Coming back to "non-deterministic free will"... So what if it was proven that the universe is not deterministic and that there are "random" quantum effects? What then? How the hell do you suppose that proves you have free will? The ONLY thing it does is offer a random element to the decision making process. It does not wire your mind to some "cosmic pool of free will for sentient beings". Hell, "randomized algorithms" are used in computing, even. Mostly for NP-* problems like the travelling salesman one. They can be very effective.
 
  • #81
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kernelpenguin said:
Alright, you people are physicists and you are approaching the subject from what I feel is the wrong direction.

I'm a computer scientists, so my intuition tells me to compare the human mind to a computer.
The human brain (note, brain, not mind) is comparable to a computer. A computer has no free will. Therefore, we don't have free will. Is that your argument?

Whether the world is fully deterministic or not is VERY irrelevant when it comes to "free will". The truth is that your brain is simply an organic machine. The notion of "free will" is absurd, since it only emerges from a set of logical processes that are tied to each other and that are trying to predict the future by reflecting on past events and experiences.
I'm not sure I understand this: Free will emerges from a set of logical processes or thought emerges from a set of logical processes? If this is the case, can you write down what those logical processes are?

The key to understanding it all is to "dissect" your brain -- a simple neural network wired in complicated ways -- and to step back and to look at all the input that might have caused some decision to be made. Step on the metalevel and look down.
That the brain operates like neural networks seems plausible but has not been proven. The brain is not fully understood so when you step on the metalevel and look down, you see a dense fog.

Coming back to "non-deterministic free will"... So what if it was proven that the universe is not deterministic and that there are "random" quantum effects? What then? How the hell do you suppose that proves you have free will? The ONLY thing it does is offer a random element to the decision making process. It does not wire your mind to some "cosmic pool of free will for sentient beings". Hell, "randomized algorithms" are used in computing, even. Mostly for NP-* problems like the travelling salesman one. They can be very effective.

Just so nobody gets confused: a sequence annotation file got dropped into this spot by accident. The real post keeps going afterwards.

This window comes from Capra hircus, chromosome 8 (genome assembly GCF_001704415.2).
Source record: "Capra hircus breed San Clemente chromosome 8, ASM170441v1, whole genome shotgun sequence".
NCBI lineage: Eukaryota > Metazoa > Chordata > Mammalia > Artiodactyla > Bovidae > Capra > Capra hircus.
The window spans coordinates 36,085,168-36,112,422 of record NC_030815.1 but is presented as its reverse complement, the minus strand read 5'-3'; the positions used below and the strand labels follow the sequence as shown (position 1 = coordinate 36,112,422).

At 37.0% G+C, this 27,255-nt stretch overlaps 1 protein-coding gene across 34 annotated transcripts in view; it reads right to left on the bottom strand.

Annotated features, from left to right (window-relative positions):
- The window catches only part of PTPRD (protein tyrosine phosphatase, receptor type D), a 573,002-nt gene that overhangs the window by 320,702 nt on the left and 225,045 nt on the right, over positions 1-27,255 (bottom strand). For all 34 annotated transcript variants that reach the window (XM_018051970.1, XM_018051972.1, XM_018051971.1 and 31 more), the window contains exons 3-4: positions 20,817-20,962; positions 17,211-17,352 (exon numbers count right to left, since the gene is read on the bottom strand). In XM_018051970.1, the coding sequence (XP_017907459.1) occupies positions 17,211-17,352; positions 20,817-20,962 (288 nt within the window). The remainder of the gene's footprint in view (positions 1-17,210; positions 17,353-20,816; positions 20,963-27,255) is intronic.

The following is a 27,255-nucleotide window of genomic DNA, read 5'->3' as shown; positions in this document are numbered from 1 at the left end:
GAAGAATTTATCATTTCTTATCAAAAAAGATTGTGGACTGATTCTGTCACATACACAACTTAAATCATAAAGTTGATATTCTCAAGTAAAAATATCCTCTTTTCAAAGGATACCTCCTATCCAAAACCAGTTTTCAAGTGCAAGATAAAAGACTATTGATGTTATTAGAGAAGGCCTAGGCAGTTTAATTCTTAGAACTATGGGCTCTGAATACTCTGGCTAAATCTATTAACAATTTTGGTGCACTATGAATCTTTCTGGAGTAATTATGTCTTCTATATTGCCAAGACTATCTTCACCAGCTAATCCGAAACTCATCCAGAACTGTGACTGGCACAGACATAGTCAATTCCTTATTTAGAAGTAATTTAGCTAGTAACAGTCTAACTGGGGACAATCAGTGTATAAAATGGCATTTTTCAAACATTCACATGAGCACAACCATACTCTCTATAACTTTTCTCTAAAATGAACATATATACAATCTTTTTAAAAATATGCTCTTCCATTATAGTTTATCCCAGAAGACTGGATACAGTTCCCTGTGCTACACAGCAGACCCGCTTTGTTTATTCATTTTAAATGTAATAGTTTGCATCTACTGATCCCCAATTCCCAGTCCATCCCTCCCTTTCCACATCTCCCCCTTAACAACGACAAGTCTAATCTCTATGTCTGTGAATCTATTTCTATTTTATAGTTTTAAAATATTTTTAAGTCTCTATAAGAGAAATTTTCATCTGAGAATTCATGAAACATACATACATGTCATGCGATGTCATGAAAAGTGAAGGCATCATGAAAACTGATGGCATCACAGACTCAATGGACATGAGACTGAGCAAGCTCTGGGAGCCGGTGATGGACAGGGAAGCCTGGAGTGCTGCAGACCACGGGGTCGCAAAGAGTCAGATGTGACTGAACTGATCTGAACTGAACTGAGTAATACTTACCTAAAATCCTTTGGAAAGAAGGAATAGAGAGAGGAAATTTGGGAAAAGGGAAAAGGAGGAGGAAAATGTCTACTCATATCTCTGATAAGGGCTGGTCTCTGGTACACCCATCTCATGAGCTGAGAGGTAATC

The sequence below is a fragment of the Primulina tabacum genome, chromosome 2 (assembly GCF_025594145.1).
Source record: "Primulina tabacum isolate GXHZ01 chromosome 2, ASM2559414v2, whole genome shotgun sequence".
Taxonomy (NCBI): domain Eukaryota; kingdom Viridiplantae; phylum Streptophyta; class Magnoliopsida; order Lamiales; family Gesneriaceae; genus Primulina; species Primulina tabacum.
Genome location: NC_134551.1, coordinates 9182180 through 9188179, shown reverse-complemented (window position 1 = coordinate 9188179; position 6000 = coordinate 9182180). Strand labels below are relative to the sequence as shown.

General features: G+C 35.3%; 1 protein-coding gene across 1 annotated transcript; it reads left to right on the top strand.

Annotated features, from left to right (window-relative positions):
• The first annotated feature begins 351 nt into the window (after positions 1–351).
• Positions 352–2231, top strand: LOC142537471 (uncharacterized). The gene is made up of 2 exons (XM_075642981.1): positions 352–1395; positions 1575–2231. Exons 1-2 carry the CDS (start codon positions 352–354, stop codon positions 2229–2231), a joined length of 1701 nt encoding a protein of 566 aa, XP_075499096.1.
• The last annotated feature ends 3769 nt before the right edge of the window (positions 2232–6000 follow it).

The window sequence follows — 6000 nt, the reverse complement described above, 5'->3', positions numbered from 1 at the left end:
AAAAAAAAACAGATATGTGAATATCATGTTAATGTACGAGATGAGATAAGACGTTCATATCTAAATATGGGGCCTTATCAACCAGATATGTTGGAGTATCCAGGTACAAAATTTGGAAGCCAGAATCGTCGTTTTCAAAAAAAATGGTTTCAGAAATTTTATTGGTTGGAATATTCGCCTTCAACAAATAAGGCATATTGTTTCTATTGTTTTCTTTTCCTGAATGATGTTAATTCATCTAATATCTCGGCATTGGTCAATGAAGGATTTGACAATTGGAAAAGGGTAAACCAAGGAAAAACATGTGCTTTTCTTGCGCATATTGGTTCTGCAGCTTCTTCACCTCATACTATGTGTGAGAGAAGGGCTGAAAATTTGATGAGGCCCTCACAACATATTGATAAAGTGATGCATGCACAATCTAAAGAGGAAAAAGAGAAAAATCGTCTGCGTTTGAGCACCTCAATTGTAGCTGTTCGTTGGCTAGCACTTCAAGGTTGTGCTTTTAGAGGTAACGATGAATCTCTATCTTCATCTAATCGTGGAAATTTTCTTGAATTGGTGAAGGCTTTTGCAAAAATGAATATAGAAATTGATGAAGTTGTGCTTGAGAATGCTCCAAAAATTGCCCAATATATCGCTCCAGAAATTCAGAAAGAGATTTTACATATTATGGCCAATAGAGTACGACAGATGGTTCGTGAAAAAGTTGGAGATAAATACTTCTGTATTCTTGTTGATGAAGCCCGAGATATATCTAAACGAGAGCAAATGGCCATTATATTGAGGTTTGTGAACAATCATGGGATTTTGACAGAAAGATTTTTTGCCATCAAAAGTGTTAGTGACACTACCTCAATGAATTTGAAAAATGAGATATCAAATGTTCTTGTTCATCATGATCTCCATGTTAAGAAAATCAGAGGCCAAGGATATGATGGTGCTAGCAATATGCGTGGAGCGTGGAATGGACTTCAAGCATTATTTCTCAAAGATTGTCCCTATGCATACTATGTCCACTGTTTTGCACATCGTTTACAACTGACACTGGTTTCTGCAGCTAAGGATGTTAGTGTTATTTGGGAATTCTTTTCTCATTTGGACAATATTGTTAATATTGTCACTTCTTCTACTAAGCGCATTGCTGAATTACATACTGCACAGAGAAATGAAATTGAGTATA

I don't think random behavior at the quantum level suggests that we have free will; so I agree with that. I don't think science can decide either way whether we have free will. By the way, no computer on earth thus far has ever used a random algorithm; they are just using chaotic but 100% deterministic functions that upon iteration simulate randomness. That's neither here nor there though as as you said, it has nothing to do with free will.
 
  • #82
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AlanPartr said:
some physicists believe that the wave function of matter/light collapses when a living thing is conscious of it, could this be a sign of free will?
I'm not sure I exactly understand your meaning in that sentence, do you care to explain? how does the collapse of matter/light determine the presence of free will?

I don't think free will is something that can be studied or captured by observation and experimentation. It's effects cannot be identified by the means of something else. Free will is what we believe to be "choice". People have "free will" as long as they believe and recognise that what they are doing, and what happens in their life is determined only by the choices that they make, rather than depending on some higher spiritual/universal force. Free will is more a conceptual idea within a person rather than a thing that possibly may/or not exist. How are we to determine whether free will actually exists or not? It cannot be tested, or calculated with formulae. I think Fate and Free Will exist in a state of harmony, where our ability to choose what we want to do determines the outcome of our fate. That is, Fate is actually dependent of Free Will.
 
  • #83
phoenixthoth said:
The human brain (note, brain, not mind) is comparable to a computer. A computer has no free will. Therefore, we don't have free will. Is that your argument?
That's pretty much my argument.

I'm not sure I understand this: Free will emerges from a set of logical processes or thought emerges from a set of logical processes? If this is the case, can you write down what those logical processes are?
Thought emerges from these logical processes. "Free will" is a notion which arises because a logical process cannot be aware of the inputs of any other logical process.

Consider the following model of the brain. There is one central logic process, which takes input from the senses and from instincts, then processes these and looks for the most beneficial solution and then reaches a "decision", which manifests itself as output. Meanwhile there are other similar logic processes, that have access to some of the input (not all) and can see some of the output (decisions). These also look at feedback to previous decisions in the input and then try to optimize the decision making process accordingly. (Learning from your past.)

(Um, yes, that sounds a bit incoherent... I'm rather tired right now and my previous posts in this thread have explained this idea already.)

That the brain operates like neural networks seems plausible but has not been proven. The brain is not fully understood so when you step on the metalevel and look down, you see a dense fog.
Well, I have a challenge for you. Can you define free will and come up with an example of free will, that could not be explained as several logic processes working in your brain?

Something original besides the lame old "I am faced with two doors, I choose to open the left one, but then go and open the right one, thus I have free will" crap would be nice. Things like that are just mind-numbingly boring.